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Shooting “Bless of an Angel” Part 2

April 10, 2014

Note: I wrote this one a while ago, but because I’m generally crap at this, never bothered posting it. But since time is moving on and this post might soon cease to be relevant, I thought I should put it up asap. Really long post, this one, so strap yourself in…

Shokamo CD Cover Art v1

A few weeks ago, we wrapped on the “Bless of an Angel” music video shoot. As I write this, the final cut of the video is doing the rounds on YouTube and we seem to be getting good feedback on it, which pleases me because of how much time and effort everyone put into it. I’ll probably write another post on the editing process, but for now I thought I’d write about the shoot itself and the decisions leading up to it.

For those who don’t know, “Bless of an Angel” was inspired by the story of a lady called Heya who, despite slowly dying from cancer, was determined to help a young struggling musician get his career off the ground. JP was deeply affected by her story and wrote the song as a tribute to her to be played at her funeral. After he put on his website, fans reacted very positively to it, so he decided to go the whole hog and record it professionally and do a music video for it.

I took on the project because I wanted to get some music video directing credits and this seemed perfect for me. A cinematic music video with dramatic story sequences and the chance of good exposure? It ticked all my boxes, save the one about lots of money and free pizza.

The original idea for the video wasn’t that different from what we ended up shooting. JP didn’t want the video to be about him- like the song, he wanted it to be about Heya and the story- so we concentrated on a narrative that would capture the main points and convey them visually and simply. This is harder than it sounds. Even visual films need some kind of set up or exposition to convey complex ideas, but without dialogue or any significant screen time to try and get this across, the story needed to be distilled into things that could be communicated simply. Emotions, simple ideas and cues were ideal. Complex relationships and back-stories were going to be nearly impossible. I also didn’t want to just create a literal re-telling of Heya’s story. Even if I’d wanted to, conveying the relationship she had with the struggling musician she was trying to help and all the backstory that goes with it was going to be impossible to get across visually. So I chose to focus on the things I felt would work for any audience, whether they knew Heya or not- a story about a woman who’s dying of cancer, trying to do good deeds with her final times because she has a selfless goal she’s working towards.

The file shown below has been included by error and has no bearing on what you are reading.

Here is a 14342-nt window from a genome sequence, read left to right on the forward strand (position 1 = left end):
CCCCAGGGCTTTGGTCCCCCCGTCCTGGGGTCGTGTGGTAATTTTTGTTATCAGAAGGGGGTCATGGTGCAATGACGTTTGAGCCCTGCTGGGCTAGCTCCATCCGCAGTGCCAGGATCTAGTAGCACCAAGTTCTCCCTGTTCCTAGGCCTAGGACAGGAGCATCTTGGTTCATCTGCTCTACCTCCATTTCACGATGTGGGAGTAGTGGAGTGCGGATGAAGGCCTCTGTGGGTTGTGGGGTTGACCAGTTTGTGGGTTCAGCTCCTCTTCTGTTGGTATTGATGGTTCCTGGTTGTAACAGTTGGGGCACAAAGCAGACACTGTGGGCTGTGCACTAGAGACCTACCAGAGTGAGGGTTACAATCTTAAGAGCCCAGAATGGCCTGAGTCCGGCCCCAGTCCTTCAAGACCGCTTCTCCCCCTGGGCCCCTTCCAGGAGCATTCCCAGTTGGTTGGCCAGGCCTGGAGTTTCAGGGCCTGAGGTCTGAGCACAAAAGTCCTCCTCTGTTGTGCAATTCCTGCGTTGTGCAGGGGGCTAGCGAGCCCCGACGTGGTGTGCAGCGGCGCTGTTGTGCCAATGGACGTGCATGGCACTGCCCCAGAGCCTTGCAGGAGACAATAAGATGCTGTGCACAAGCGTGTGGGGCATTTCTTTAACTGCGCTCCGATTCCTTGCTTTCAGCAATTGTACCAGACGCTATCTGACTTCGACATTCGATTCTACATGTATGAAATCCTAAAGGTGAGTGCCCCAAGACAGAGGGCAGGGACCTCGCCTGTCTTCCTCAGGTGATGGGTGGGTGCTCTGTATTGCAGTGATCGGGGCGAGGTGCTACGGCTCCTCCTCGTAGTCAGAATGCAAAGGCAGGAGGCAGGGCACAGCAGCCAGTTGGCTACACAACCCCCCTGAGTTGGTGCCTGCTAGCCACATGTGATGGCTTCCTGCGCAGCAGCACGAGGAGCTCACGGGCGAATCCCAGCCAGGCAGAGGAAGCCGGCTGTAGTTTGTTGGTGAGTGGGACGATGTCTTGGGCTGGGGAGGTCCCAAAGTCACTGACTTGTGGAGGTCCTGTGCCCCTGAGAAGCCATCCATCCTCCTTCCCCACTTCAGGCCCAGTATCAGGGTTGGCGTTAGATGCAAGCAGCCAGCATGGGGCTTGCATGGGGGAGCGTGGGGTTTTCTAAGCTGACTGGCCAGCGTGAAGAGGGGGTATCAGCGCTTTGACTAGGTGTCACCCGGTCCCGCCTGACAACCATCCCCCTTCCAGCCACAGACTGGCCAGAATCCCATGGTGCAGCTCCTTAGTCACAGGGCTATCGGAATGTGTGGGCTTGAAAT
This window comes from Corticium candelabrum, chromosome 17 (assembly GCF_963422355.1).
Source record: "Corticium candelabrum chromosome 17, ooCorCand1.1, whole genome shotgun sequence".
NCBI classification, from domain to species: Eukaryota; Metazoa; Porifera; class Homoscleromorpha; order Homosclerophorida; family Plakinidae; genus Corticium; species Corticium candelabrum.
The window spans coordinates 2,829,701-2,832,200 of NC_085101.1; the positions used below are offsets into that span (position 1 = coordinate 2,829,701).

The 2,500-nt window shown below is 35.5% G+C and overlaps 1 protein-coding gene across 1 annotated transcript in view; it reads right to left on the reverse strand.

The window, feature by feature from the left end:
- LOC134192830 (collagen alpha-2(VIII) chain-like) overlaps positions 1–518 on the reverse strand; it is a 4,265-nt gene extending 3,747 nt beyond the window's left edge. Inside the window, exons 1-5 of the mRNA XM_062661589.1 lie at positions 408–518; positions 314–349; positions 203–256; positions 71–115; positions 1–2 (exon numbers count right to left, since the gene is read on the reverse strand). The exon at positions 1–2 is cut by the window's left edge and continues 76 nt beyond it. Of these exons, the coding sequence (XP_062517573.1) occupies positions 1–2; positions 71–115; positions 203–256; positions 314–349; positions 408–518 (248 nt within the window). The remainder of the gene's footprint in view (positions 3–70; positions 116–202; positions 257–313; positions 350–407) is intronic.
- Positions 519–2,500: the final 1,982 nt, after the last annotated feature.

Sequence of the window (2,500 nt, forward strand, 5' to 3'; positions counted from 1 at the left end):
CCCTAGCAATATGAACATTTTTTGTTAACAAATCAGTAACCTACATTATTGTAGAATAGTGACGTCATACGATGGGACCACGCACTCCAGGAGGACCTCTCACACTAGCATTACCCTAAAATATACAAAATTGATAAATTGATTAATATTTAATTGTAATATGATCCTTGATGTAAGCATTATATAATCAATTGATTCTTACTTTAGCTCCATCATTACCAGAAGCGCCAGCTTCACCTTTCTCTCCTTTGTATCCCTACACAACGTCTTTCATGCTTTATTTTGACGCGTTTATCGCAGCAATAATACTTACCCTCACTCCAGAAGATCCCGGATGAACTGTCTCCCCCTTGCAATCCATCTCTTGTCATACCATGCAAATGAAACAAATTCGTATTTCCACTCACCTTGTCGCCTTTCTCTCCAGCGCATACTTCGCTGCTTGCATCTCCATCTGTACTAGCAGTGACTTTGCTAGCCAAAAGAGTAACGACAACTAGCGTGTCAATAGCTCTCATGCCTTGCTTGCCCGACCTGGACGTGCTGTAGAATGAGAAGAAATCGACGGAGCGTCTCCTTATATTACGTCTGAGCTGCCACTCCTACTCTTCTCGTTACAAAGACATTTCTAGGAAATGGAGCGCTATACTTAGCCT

Actors Robin March and Yvonne Wan.

Actors Robin March and Yvonne Wan.

The deathbed bookend structure with the flashback in the middle was there from the beginning, but originally our character (who I’d called Mai to make things easier and less legally-problematic) was going to be in a hospital ward where she would have an out-of-body experience upon death which would lead into the flashbacks. Aside from the tricky effects shots required to get two Mais in one dolly shot (very tricky if you don’t have motion control or match work equipment) and the difficulty of getting a hospital location (actually not as difficult as you’d think, just expensive), the big problem with this was that it just wasn’t emotionally fulfilling. Mai would come back from her flashback, realise her job was done and let herself go, leaving with JP (who in this version was some kind of guardian angel) into the light. While that worked from a character arc point of view, it left Luke (the husband character) without any closure and gave JP a role which didn’t really fit his image as a metal musician.

There were also issues with what her good deeds would be. She would be helping her neighbours, the elderly caretaker in her apartment building, a music student, her husband… but none of it really worked. Some of it was also going to be difficult to convey visually because there needed to be some form of exposition. It also added to our cast list, which was getting a bit too big for the budget we had.

So I stripped the story down to its essentials. Mai would be at home on her deathbed rather than in hospital which would help establish her better as well as her husband and the situation. Cut to flashbacks, in which we’d see her finding out that she has cancer, trying to not let it affect her life and continuing to teach her student so she could get accepted into a prestigious music school. We see that this is the thing she’s pushing for and trying to achieve before she goes. I also decided to give a bit of screen time to the husband character, show how she is unintentionally pushing him away because she’s so driven and how this affects him. I felt these were the things that would come across visually and through the actors’ performances (although I had to stretch realism a little by having her find out about her cancer via a somewhat impersonal hospital letter- no dialogue and no access to a doctor’s office remember?).

Yvonne Wan making a dramatic shortcut believable.

Yvonne Wan making a dramatic shortcut believable.

All this would be for bugger all though if the story didn’t fit with the music- not just rhythmically (which most videos try to do in the editing) but also with the lyrics. The performances are dramatic and have no dialogue so the lyrics become more important in the video than they would if it were just a musician performance piece because the audience will focus more on them as a substitute for dialogue or voice over. Fortunately, JP likes to tell a story with his songs rather than just say words that fit the music, which meant that all the lyrics were pertinent to the story and the characters but this also gave me the chance to tie certain parts of the video to certain lyrics. For example, the lyric “she knows that she is running out of time” was matched to the sequence where Mai first discovers the extent of her illness by coughing up a little blood.